A friend of mine recently had a motorbike accident and I accompanied her to Vachira Hospital to get treatment. After the doctor saw her, she was given a list of medicines to collect at the hospital dispensary.
Some of the medicines were free, as although my friend is a Western woman, she legally works here and has Thai social security coverage.
However, she was told that if she did not want to return to see the doctor every day, she could get better medicines, but that she would have to pay “extra” to get those “better-quality medicines”.
I asked the staff present at the hospital at the time, but I could not get an answer that I could understand correctly as to why my friend would have to pay out of her own pocket for these “better medicines”. Surely, isn’t this what social security coverage is for?
By the way, I am a native Thai and although I lived abroad for many years, I am still very fluent in Thai. There was no language barrier in my understanding of what happened at the hospital. What I don’t understand is why my friend would have to pay “extra” for “better medicines”.
– Khun Art, Phuket Town
Yes, in some circumstances people will have to pay out of pocket for some hospital costs because social security insurance does not cover all medicines issued to hospital patients.
After examining a patient, a doctor will prescribe certain medicines according to which ones he or she thinks is best for the patient and which the doctor knows we have in stock here at the hospital “Pharmacy”.
Then, when the patient presents the list at our dispensary, the pharmacist on duty will check to make sure that all the medicines prescribed are covered by social security or insurance.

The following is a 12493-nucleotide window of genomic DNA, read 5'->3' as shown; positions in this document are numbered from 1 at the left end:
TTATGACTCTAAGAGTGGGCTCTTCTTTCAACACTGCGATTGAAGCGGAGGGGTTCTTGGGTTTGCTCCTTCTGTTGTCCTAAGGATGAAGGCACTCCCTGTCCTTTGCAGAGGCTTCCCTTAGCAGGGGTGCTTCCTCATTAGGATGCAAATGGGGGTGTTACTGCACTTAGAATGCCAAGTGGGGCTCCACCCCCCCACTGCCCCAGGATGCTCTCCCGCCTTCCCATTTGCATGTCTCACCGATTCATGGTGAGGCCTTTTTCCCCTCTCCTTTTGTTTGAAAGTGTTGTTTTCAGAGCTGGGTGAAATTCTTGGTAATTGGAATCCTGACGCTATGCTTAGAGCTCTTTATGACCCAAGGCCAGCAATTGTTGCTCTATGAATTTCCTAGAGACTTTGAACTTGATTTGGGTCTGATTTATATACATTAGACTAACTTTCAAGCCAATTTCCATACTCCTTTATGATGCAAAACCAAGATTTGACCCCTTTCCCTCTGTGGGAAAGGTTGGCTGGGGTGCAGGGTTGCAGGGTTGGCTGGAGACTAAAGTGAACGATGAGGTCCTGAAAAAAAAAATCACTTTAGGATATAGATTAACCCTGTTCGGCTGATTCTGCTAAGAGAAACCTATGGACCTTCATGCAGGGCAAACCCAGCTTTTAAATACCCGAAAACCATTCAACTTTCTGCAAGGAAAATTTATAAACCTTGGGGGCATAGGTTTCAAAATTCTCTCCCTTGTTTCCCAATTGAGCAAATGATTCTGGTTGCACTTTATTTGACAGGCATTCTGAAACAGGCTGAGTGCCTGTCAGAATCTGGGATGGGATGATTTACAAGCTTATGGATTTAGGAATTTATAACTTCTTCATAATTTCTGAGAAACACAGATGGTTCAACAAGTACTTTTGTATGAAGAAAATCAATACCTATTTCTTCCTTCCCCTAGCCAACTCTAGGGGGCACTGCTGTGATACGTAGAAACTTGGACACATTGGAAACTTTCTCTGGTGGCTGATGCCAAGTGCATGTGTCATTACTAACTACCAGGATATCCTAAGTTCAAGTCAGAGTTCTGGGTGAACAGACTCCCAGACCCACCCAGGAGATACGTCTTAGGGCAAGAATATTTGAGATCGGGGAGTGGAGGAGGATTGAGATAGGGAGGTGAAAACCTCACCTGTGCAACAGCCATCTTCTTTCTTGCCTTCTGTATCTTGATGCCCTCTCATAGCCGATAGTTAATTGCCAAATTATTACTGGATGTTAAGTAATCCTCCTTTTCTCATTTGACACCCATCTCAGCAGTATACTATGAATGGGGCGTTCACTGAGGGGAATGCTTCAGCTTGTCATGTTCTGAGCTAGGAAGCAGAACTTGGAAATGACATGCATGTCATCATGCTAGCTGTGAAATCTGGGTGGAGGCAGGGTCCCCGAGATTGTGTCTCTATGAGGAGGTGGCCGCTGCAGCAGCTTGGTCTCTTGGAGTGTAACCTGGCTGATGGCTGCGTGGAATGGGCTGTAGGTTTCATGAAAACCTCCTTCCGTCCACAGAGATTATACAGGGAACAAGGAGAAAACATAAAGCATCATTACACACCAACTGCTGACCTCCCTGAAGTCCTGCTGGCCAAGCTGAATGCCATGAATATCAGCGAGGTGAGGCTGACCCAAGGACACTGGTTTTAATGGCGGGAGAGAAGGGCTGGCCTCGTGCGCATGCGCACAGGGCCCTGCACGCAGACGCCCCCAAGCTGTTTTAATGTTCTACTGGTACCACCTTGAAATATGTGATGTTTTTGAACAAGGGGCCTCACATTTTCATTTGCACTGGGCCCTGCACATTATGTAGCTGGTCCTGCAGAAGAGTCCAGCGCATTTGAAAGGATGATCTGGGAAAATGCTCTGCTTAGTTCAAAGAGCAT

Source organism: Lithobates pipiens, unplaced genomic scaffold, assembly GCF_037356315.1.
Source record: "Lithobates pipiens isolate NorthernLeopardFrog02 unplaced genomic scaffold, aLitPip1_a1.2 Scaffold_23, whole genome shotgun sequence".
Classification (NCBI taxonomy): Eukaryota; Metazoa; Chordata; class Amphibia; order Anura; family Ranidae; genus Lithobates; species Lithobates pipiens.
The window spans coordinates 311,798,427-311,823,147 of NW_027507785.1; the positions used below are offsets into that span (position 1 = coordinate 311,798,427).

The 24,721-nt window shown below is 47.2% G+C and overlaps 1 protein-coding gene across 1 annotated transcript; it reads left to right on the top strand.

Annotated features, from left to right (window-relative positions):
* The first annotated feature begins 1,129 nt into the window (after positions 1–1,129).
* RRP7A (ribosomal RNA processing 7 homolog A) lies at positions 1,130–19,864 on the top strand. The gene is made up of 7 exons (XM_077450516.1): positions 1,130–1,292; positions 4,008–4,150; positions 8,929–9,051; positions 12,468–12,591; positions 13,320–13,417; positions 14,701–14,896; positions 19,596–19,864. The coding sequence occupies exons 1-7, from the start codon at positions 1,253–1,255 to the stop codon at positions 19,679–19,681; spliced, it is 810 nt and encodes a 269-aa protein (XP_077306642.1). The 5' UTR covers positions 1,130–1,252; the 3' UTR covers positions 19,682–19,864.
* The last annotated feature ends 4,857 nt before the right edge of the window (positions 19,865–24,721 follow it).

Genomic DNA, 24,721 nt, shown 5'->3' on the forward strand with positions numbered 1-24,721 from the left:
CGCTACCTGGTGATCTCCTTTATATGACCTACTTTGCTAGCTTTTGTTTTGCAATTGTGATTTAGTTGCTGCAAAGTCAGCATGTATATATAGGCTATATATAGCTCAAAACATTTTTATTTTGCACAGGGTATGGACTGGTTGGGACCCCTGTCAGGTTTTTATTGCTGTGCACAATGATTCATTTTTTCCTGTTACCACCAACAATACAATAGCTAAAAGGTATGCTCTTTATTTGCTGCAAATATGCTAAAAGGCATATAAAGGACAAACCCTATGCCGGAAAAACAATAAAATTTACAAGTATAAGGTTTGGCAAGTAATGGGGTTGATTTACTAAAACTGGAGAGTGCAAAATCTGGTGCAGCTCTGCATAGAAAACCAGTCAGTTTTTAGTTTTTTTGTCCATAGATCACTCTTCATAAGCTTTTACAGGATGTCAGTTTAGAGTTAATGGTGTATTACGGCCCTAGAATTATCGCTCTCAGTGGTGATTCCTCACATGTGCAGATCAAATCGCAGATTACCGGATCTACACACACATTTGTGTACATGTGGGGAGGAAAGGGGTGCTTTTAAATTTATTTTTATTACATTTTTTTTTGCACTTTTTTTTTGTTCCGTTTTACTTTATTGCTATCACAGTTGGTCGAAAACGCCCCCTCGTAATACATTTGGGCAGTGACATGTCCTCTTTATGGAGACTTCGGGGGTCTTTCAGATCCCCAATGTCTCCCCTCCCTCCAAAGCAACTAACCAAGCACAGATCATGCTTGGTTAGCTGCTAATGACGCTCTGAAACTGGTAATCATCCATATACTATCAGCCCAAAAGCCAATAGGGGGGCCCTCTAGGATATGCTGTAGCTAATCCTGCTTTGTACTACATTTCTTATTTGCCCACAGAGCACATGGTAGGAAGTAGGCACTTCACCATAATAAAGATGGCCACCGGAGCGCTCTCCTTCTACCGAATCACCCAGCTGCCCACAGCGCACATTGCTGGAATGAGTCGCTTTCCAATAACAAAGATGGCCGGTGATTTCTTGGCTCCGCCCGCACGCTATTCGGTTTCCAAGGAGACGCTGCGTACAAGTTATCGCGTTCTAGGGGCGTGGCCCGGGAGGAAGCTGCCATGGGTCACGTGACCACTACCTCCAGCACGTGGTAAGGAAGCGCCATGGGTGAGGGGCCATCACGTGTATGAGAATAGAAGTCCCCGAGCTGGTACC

If they are not covered, then the pharmacist will ask the patient if they would prefer to pay for these medicines. If the patient chooses not to, then the prescription is returned to the doctor so he or she can write a new one including only the medicines that are covered by social security and any insurance the patient may claim against.
If the patient was involved in a road accident, then the pharmacist on duty may ask to see any vehicle insurance (PorRorBor) for the vehicles involved in case that may help costs of any treatment or medicines at the hospital.
We are a public hospital, and our goal is to serve the public. But in many cases we can offer only basic treatments and medicines. Any specialist treatments or medicines must be paid for by the patient or their insurance, and good medical insurance is always the best policy.
– Chawaluk Kittitornkul, Head of Social Security Department, Vachira Hospital.